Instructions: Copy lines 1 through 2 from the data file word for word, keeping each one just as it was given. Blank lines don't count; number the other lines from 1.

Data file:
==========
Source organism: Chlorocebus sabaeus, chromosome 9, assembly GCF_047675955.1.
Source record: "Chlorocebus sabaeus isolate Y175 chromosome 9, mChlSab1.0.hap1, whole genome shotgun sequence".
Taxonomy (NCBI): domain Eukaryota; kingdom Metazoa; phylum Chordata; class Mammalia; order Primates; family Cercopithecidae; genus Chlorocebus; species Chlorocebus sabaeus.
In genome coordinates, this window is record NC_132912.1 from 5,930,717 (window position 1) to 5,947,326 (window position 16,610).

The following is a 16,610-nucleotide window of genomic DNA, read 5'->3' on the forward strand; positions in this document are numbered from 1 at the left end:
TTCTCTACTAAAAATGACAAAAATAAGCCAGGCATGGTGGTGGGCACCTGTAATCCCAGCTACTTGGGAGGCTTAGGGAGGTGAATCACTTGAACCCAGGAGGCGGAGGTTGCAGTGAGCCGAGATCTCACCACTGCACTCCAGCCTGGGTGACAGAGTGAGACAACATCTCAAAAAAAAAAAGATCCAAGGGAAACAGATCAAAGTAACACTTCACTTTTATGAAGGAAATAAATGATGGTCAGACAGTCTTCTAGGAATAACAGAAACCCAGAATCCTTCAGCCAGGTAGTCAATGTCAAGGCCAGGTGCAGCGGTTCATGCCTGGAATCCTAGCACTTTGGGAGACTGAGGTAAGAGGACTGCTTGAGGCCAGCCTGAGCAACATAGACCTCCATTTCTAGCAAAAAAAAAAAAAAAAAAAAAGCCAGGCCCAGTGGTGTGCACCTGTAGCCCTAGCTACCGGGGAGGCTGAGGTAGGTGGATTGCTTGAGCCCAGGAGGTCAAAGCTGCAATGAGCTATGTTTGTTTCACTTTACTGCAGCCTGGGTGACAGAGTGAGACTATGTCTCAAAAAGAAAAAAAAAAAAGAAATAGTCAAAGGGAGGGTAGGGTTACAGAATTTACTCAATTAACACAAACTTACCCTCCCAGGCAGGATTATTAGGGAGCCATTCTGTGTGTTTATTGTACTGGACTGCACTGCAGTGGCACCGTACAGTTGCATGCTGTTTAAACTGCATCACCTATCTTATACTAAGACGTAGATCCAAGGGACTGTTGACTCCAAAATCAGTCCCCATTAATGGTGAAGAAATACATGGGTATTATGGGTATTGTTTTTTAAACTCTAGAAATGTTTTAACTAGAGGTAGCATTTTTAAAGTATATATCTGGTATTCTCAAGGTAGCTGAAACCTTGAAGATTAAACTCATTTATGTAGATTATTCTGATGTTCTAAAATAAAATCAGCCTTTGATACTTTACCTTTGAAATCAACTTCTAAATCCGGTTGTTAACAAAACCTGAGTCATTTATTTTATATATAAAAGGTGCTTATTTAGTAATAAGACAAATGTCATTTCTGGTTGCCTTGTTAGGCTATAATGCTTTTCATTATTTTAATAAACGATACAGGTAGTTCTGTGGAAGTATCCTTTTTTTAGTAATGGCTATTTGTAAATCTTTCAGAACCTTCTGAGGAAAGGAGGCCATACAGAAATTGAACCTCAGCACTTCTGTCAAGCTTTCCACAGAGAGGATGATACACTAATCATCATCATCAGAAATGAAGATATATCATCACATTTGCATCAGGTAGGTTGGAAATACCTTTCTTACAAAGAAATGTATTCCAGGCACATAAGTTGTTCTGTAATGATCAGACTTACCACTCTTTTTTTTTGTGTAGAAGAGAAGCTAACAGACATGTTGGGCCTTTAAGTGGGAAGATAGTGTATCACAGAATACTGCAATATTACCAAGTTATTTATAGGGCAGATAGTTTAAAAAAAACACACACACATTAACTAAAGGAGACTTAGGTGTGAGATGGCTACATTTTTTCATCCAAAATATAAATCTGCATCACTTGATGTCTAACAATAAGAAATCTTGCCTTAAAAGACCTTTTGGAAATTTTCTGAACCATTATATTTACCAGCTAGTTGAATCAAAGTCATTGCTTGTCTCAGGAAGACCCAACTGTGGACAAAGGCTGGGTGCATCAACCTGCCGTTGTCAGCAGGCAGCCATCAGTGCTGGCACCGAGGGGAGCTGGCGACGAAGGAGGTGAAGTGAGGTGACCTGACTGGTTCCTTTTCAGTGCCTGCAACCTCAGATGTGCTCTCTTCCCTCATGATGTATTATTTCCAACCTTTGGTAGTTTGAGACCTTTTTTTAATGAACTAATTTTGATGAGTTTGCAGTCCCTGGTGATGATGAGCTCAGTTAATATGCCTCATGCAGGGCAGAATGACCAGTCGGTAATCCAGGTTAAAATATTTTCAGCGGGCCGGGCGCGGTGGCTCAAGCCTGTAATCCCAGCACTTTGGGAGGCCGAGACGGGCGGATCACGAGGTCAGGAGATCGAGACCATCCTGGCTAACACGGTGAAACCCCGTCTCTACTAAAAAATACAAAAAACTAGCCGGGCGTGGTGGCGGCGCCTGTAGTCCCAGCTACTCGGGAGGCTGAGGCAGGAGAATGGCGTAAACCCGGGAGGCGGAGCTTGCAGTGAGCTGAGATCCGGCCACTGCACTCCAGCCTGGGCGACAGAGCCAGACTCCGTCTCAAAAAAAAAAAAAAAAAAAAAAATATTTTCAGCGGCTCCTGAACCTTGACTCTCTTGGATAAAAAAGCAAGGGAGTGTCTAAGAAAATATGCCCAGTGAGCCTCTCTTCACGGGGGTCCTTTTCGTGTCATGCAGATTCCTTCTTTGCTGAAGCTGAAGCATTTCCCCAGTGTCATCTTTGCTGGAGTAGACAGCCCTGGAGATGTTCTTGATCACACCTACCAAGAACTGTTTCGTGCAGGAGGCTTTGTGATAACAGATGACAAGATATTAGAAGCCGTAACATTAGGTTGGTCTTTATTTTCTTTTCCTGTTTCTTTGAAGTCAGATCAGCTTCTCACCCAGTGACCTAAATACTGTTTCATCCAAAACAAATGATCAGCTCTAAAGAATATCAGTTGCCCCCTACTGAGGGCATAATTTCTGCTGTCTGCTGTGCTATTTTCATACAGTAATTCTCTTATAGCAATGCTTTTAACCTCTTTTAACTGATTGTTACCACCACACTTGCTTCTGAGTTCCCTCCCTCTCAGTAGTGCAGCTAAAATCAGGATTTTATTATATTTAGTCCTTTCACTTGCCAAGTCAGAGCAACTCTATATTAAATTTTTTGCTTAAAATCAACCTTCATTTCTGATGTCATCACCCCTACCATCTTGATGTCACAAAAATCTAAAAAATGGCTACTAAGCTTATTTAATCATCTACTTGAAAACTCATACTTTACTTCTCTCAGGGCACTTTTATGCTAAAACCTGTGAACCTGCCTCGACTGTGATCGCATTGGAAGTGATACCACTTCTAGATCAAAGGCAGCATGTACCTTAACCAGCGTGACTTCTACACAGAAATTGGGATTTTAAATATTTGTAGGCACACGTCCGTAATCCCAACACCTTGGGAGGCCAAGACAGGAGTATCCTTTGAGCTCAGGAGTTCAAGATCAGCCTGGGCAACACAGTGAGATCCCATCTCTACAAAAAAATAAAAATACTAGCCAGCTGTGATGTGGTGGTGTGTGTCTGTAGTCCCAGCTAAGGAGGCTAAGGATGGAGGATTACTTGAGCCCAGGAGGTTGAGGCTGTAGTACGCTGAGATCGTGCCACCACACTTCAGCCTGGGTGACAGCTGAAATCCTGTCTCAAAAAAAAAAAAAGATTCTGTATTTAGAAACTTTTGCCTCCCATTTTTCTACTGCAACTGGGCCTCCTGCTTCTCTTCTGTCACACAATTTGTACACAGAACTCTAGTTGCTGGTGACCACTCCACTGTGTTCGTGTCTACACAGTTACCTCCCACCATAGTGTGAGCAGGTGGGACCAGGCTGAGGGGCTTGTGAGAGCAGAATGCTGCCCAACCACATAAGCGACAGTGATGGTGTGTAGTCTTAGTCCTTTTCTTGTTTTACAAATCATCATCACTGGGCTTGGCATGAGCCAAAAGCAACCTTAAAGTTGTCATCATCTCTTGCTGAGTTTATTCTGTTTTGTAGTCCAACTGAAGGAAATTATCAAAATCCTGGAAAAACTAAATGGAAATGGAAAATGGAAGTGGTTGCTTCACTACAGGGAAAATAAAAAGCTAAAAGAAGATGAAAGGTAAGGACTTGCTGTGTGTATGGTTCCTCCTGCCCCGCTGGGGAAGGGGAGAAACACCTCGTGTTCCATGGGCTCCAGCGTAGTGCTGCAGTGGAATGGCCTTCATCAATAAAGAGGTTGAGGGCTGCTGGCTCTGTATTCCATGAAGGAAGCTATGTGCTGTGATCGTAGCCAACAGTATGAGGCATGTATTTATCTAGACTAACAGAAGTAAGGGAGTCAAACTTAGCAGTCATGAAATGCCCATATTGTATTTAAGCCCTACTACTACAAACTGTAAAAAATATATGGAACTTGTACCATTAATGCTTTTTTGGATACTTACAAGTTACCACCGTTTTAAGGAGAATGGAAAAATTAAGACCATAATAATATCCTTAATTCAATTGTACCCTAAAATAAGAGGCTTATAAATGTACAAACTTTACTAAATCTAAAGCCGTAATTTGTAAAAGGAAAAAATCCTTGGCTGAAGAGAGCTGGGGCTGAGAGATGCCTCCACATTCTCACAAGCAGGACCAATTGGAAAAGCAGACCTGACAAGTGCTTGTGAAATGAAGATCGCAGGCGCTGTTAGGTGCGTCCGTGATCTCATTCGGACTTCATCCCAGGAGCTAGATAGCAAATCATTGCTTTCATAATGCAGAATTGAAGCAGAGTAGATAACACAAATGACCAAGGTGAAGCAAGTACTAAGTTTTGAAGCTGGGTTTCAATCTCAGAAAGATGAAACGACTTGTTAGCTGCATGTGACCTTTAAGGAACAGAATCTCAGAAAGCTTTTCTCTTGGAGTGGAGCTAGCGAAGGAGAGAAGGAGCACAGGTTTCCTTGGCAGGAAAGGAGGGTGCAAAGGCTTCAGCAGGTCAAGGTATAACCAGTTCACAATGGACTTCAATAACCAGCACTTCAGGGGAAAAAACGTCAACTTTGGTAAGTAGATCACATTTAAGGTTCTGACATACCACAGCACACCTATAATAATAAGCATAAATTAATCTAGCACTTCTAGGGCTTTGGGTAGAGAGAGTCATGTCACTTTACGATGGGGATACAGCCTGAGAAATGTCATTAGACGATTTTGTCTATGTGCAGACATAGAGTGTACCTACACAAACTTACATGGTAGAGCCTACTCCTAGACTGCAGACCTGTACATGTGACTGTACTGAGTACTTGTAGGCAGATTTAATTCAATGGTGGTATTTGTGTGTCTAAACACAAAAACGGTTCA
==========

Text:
Source organism: Chlorocebus sabaeus, chromosome 9, assembly GCF_047675955.1.
Source record: "Chlorocebus sabaeus isolate Y175 chromosome 9, mChlSab1.0.hap1, whole genome shotgun sequence".